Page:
MB recently asked:
"I would be interested in hearing about the differences in the way deacons are trained in the US as well as in other parts of the world. Seeing that your are headed to Rome, this may be something you could elaborate on."
It is frequently noted that there are roughly half of the world's deacons serving in the United States (we have approximately 17,500 deacons out of about 36,000 worldwide). I am asked frequently why the diaconate has been so warmly received here. Well, the first thing to keep in mind is that we have to remember just how big the United States is: we have 196 dioceses and eparchies in the US, and nearly all of them have deacons. By comparison, I believe that there are only 22 dioceses in Germany. When you look at things this way, you quickly realize that there are many countries who have "received" the renewed diaconate with just as much vigor as the United States: Brazil, Germany, Italy, France, most of the countries of Eastern Europe (with the exception of Poland, which is just beginning its renewal of the diaconate; that's a whole other story!): ALL have thriving diaconates.
So, how does formation differ, as MB asks? Well, let's take a look at Germany as an example. In Germany, anyone who wishes to pursue official ministry (whether as a lay person or a deacon) must FIRST complete either a degree in Theology or, if that's not possible, a nationally-approved certificate program in Theology (approved by the German Bishops' Conference). The theory is simple: theology is the language of ministry, and all who would minister in any capacity is expected to be competent in it. Then, after the degree or certificate is completed, there is a discernment process to see who should be invited to the diaconate, and who might be called to some form of lay ecclesial ministry.
Those who go into diaconate formation then go through a four year or so program, much like the US. However, the big difference is that it is usually divided into three stages. First is the "diaconal stage"; more about that later. Second is the "homiletic stage", in which all deacon candidates must attain competence as preachers; the same standards are used for deacons as for priests; outside of the US, I find very little reluctance over deacons preaching: since we are clerics, we preach. End of story. Third, there is the "sacramental stage" in which the candidates practice how to do baptisms, weddings, prayer services, and the like. Again, remember that there's no need to spend a lot of time on the theological basis for all of this since they've already completed a theology degree/certificate; so the formation is very practical in nature.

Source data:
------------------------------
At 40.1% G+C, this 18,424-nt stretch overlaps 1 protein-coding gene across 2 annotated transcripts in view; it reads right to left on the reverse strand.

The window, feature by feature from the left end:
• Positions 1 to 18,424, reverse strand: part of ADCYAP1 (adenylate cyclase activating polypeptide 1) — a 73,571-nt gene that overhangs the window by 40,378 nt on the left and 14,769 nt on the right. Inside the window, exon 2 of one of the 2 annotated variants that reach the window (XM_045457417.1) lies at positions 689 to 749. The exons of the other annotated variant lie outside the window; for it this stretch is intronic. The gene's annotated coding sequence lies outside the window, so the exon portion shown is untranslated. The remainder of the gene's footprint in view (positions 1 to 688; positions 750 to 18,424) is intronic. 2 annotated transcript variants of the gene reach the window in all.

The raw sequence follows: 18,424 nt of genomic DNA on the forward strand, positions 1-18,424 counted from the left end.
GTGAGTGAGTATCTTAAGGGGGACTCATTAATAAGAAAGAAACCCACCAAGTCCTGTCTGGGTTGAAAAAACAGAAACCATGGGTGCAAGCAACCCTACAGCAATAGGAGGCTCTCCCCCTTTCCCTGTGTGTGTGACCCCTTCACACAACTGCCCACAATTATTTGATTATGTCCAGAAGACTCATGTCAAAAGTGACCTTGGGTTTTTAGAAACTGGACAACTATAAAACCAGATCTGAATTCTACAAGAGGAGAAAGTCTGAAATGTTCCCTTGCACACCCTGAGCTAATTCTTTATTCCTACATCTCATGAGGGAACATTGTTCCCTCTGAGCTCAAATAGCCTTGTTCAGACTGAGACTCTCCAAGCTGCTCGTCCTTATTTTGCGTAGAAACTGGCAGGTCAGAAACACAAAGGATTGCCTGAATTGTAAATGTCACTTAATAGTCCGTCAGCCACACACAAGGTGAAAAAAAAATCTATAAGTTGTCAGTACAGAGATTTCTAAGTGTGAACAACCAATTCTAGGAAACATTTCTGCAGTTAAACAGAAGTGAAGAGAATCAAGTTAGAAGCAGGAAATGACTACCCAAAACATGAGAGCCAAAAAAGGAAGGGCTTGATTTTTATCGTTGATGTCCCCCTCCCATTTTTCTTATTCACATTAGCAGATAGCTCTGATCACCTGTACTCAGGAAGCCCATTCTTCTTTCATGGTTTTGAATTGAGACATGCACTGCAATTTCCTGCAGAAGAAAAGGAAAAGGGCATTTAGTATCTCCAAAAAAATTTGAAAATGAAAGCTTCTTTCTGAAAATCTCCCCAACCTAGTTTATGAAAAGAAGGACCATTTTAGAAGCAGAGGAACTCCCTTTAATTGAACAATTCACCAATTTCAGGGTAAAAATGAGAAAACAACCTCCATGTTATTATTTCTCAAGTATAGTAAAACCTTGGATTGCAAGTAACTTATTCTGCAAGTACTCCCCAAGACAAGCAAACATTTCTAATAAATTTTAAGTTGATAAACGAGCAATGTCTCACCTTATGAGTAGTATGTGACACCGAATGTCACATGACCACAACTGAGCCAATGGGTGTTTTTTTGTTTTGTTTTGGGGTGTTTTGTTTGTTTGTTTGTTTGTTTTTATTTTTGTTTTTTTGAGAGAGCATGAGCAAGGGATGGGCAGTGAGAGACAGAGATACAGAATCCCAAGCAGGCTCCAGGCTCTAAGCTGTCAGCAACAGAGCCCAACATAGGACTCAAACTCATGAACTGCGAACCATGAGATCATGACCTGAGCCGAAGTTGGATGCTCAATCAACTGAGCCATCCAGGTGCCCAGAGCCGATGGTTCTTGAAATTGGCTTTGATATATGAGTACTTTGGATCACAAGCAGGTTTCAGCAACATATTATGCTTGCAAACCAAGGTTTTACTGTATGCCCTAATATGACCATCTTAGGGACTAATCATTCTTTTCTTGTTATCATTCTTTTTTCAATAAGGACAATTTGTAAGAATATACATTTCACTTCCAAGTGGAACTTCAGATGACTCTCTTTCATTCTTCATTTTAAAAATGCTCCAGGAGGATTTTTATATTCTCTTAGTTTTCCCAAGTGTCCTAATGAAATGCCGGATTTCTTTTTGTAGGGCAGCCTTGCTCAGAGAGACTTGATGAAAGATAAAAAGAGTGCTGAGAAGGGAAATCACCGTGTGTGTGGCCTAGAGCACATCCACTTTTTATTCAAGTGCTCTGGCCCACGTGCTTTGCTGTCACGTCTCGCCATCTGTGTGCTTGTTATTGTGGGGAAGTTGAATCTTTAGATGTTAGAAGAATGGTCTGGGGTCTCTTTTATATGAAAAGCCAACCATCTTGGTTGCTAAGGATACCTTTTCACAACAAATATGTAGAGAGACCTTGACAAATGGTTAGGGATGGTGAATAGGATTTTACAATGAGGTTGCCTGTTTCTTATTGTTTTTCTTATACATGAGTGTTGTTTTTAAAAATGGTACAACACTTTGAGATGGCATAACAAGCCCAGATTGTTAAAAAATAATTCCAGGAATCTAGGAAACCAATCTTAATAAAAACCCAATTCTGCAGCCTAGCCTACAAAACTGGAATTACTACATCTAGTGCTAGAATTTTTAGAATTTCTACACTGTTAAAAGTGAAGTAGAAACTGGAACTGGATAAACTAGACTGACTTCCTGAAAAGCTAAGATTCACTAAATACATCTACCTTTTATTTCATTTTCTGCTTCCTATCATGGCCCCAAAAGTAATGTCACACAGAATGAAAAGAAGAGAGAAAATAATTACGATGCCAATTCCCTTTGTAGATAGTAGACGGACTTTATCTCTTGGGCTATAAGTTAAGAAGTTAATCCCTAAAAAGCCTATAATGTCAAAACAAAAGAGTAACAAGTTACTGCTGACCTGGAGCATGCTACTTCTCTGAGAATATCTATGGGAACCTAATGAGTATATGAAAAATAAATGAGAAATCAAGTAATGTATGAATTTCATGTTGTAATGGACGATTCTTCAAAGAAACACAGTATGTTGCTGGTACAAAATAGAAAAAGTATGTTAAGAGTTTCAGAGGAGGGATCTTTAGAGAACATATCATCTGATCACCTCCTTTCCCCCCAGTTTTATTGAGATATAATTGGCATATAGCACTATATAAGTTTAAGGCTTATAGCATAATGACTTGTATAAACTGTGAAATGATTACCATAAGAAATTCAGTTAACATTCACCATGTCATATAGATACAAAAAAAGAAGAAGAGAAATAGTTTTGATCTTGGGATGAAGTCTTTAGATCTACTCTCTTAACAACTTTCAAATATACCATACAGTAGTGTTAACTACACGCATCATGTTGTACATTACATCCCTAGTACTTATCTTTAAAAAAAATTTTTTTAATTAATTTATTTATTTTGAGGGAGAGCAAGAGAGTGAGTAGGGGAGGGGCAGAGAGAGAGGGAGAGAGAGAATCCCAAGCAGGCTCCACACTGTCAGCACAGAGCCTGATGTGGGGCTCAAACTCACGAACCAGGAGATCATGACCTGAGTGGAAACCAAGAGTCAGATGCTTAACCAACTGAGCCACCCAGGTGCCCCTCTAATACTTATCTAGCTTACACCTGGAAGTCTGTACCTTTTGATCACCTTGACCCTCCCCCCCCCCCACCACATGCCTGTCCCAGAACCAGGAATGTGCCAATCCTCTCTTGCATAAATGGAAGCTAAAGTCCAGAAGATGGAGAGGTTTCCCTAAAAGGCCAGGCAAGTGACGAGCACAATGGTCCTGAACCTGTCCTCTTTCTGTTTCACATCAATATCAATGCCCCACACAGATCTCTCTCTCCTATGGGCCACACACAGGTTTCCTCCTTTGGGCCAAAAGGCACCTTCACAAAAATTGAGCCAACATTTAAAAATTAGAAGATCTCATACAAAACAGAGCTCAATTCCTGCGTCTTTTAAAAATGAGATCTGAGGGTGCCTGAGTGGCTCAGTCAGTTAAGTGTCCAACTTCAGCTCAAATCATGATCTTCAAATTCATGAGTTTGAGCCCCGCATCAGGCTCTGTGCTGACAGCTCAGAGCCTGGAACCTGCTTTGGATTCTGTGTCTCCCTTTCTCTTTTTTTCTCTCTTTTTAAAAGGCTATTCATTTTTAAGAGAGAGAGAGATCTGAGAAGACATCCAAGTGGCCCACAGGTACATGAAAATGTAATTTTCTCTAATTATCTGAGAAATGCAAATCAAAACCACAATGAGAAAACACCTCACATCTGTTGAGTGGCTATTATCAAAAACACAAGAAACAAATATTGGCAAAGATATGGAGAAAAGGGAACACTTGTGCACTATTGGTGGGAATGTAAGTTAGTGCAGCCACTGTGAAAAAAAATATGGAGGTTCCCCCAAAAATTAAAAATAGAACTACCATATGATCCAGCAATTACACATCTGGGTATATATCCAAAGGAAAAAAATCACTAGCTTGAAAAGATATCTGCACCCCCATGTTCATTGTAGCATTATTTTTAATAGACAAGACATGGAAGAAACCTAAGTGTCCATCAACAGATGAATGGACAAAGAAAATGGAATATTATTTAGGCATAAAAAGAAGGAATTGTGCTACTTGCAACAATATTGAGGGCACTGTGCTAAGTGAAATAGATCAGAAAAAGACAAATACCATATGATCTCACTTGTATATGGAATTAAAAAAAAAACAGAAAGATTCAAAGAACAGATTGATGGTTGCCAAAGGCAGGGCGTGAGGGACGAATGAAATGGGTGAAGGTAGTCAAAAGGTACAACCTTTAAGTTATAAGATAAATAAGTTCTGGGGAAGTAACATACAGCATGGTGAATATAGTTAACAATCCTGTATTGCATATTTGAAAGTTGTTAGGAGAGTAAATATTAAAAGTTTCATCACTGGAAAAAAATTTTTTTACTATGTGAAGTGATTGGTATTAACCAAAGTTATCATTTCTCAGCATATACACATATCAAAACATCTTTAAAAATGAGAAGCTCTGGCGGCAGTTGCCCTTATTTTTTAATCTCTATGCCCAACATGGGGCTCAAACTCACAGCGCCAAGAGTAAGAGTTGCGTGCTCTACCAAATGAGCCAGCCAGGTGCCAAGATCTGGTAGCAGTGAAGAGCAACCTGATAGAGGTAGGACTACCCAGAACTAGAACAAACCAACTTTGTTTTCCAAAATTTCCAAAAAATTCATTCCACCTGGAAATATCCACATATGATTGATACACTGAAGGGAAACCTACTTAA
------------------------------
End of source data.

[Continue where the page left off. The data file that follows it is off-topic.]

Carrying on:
Now, back to the "diaconal stage". Here, each candidate is sent back to his home town (note: NOT just to his home parish, but to his home town/city). There, he is to identify a need that is currently not being met and do whatever it takes to meet it. This is not a hypothetical project: the candidate is expect actually to DO it. For example, a friend of mine went home and realized that there was nothing available for day care/ early childhood education for the children of single parents, especially single mothers. Now, he knew nothing about how to proceed, but he put together a team of experts who did: people who understood insurance, construction, fund raising, licensing for child care providers, education, and so on. Under his leadership, the bought land, built a building, held a capital campaign, trained professional staff and volunteers and launched the school. Last time I checked it was still going strong, 20 years later.
To be a deacon, one has to demonstrate the ability to "see" diaconally, and to be able to identify the gifts and skills needed to meet the needs of the situation. Notice how this approach focuses on collegiality and collaboration, as well as moving beyond simple parish boundaries. This is not a "parish" school whatsoever; it's a community school, run by this deacon and his staff.
In the past, I have shared this model with deacon formation directors in the US. About half of them loved it and wanted more information on it; the other half said people would kill them if they tried to introduce this system in their own dioceses! I rather like it, though, both for its foundational appreciation of theology as prerequisite for ministry in general, and for its practical applicability for the diaconate.